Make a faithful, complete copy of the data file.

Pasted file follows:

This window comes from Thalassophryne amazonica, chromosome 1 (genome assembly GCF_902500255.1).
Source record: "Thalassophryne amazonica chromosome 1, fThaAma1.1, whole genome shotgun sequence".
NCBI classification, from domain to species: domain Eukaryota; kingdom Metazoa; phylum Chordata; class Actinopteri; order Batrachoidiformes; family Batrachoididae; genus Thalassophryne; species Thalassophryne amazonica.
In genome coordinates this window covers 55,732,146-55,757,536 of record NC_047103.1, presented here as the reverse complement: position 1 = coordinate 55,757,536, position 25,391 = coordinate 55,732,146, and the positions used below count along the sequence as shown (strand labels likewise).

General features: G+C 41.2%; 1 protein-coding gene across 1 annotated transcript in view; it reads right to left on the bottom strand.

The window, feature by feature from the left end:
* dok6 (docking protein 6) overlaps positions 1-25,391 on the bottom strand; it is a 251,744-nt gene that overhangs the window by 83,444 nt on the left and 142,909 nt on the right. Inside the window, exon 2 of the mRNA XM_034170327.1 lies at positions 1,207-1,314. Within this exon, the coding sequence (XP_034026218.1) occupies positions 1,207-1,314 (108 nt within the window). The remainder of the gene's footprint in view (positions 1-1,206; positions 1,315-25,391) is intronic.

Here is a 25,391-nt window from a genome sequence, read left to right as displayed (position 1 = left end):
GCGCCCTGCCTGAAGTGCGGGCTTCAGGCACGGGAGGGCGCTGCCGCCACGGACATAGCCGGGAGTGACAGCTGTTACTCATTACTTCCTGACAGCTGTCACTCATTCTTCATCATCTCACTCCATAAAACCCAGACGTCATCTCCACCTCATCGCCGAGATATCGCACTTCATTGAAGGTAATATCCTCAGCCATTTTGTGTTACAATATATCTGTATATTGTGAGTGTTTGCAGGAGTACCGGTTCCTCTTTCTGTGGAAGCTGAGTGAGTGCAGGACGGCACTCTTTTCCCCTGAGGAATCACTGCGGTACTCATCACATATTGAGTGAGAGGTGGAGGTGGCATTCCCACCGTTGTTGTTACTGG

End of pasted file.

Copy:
This window comes from Thalassophryne amazonica, chromosome 1 (genome assembly GCF_902500255.1).
Source record: "Thalassophryne amazonica chromosome 1, fThaAma1.1, whole genome shotgun sequence".
NCBI classification, from domain to species: domain Eukaryota; kingdom Metazoa; phylum Chordata; class Actinopteri; order Batrachoidiformes; family Batrachoididae; genus Thalassophryne; species Thalassophryne amazonica.
In genome coordinates this window covers 55,732,146-55,757,536 of record NC_047103.1, presented here as the reverse complement: position 1 = coordinate 55,757,536, position 25,391 = coordinate 55,732,146, and the positions used below count along the sequence as shown (strand labels likewise).

General features: G+C 41.2%; 1 protein-coding gene across 1 annotated transcript in view; it reads right to left on the bottom strand.

The window, feature by feature from the left end:
* dok6 (docking protein 6) overlaps positions 1-25,391 on the bottom strand; it is a 251,744-nt gene that overhangs the window by 83,444 nt on the left and 142,909 nt on the right. Inside the window, exon 2 of the mRNA XM_034170327.1 lies at positions 1,207-1,314. Within this exon, the coding sequence (XP_034026218.1) occupies positions 1,207-1,314 (108 nt within the window). The remainder of the gene's footprint in view (positions 1-1,206; positions 1,315-25,391) is intronic.

Here is a 25,391-nt window from a genome sequence, read left to right as displayed (position 1 = left end):
GCGCCCTGCCTGAAGTGCGGGCTTCAGGCACGGGAGGGCGCTGCCGCCACGGACATAGCCGGGAGTGACAGCTGTTACTCATTACTTCCTGACAGCTGTCACTCATTCTTCATCATCTCACTCCATAAAACCCAGACGTCATCTCCACCTCATCGCCGAGATATCGCACTTCATTGAAGGTAATATCCTCAGCCATTTTGTGTTACAATATATCTGTATATTGTGAGTGTTTGCAGGAGTACCGGTTCCTCTTTCTGTGGAAGCTGAGTGAGTGCAGGACGGCACTCTTTTCCCCTGAGGAATCACTGCGGTACTCATCACATATTGAGTGAGAGGTGGAGGTGGCATTCCCACCGTTGTTGTTACTGG